BY ALAN TEMPLE – @CCP_Sport
Hearts midfielder Don Cowie believes the prominence of homegrown talent at Tynecastle is good news for Scottish football as he urged his youthful teammates to knuckle down and realise their aspirations for club and country.
The 33-year-old insists he has been taken aback by the quality of youthful first-team regulars Sam Nicholson, Jamie Walker, Callum Paterson and Jordan McGhee, despite being aware of their burgeoning reputations prior to his arrival last month.
Cowie, capped 10 times himself, largely during the tenure of current Hearts director of football Craig Levein, is particularly enthused by Paterson, who he reckons has the ability to be a long-term successor to Alan Hutton at right-back for the national side.
As well as boding well for the Jambos, he is adamant the whole country should be toasting the emergence of a batch of kids which, he believes, could be in Gordon Strachan’s thoughts next month.
The national boss will name two different squads for the friendlies against Czech Republic and Denmark as he experiments ahead of the 2018 World Cup qualification campaign.
“Watching from afar, I was aware of some of the talent in the squad. But now, seeing it close hand, the club is in a great place – and Scotland, as a whole, is in a great place,” lauded the former Wigan and Cardiff star.
“Sam Nicholson, Jamie [Walker], Callum [Paterson] and Jordan [McGhee] are really fantastic young players who are playing at a great level week-in, week-out and that can only be good for Hearts and Scottish football.
“I would not be surprised if one or two players from Hearts do not make at least one of those squads next month.
“I think they need to have those aspirations. Callum has already made that breakthrough by being in a Scotland squad and really needs to push himself because there is probably a gap there if he is determined to take it. He has great attributes and could go on to be a top player.
“The other boys are no different. If they really want to dedicate their lives to football then these are the rewards they could get. It won’t come easy at all, but if they apply themselves day-in, day-out then it is something that can happen for them.”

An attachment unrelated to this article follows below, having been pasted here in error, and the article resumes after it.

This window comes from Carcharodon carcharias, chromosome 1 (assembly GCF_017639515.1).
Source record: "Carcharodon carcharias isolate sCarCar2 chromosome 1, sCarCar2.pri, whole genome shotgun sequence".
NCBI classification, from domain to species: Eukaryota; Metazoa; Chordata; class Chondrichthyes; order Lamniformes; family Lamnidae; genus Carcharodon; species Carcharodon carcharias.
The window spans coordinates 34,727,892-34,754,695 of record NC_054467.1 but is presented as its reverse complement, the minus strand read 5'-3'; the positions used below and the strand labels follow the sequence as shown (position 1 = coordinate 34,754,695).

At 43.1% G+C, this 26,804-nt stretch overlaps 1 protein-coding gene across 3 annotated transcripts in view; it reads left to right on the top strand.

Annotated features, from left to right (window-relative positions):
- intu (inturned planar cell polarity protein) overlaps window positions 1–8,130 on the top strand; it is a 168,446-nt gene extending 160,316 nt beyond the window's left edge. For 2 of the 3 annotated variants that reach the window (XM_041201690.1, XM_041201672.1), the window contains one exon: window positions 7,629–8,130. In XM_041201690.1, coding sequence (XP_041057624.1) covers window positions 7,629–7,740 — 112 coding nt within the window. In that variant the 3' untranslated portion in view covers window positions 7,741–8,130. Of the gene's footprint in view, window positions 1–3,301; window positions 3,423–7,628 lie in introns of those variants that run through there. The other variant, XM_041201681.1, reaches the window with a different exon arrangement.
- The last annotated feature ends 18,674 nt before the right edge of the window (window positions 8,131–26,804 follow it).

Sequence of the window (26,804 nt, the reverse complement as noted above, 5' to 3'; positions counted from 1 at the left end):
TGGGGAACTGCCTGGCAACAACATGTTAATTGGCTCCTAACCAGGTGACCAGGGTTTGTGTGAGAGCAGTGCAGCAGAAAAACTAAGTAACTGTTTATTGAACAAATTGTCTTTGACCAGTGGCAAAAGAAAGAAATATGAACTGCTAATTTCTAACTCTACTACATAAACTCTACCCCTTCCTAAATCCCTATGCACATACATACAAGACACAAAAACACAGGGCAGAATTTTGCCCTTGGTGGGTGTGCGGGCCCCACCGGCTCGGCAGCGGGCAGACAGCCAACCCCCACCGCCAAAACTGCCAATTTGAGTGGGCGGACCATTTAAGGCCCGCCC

Cowie appears to reveling in his role as elder statesman in the Hearts dressing room as he seeks to ensure the youngsters in Gorgie fulfil their undoubted potential, extolling the virtues of an unsurpassed work ethic.
He is, after all, speaking from experience.
Cowie estimates the amount of players who were considered more naturally talented than him in the relatively modest youth ranks of Ross County at “double figures”, yet drive and determination took him from Dingwall to the heights of the English Premier League.
“When I was at Ross County in my first two years as an apprentice, I probably came across 30 or 40 players,” Cowie recalled. “I don’t think there are any of them still playing football.
“The number who probably thought they were better players than I was will be in double figures, but I knuckled down. I gave it everything I could, doors opened and I got fortunate.
“Those are the wee things I try to plant in their heads in a subtle way. You put it across to them that, if they want to achieve things in their football career, it’s there for them. There’s no doubt the ability is there.
“Playing at a club like Hearts week in and week out is a lot more than I was doing at their age. If you’re doing well in Scotland or England, someone will come and sign you.”
While he is certain the future at Hearts is bright, a more immediate concern for Cowie is the visit of Kilmarnock, as the Jambos attempt to bounce back from successive defeats against Hibernian and Dundee United to cement third place in the Premiership.
To do so they will need to overcome a Killie side managed by Lee Clark, a firefighter extraordinaire, according to Cowie, and a manager whose qualities have been vouched for by one of his closest friends, former Cardiff teammate Joe Lewis.
“The clubs Lee has been at have been in difficult situations, last season at Blackpool it was especially tough,” he added. “At Birmingham, financially, I believe it was really hard. But he has still produced organised, determined teams.
“Perhaps that is one of the things that really ticked a box when he applied for the Killie job. He is renowned for being able to deal with difficult situations in England, I remember when Birmingham basically survived in the Championship [in 2014] with the last kick of the ball.
“The job at Blackpool was also very difficult. But one of my good friends, Joe Lewis, was there at the time and enjoyed his time under Lee. I expect it to be a really tough game against them.”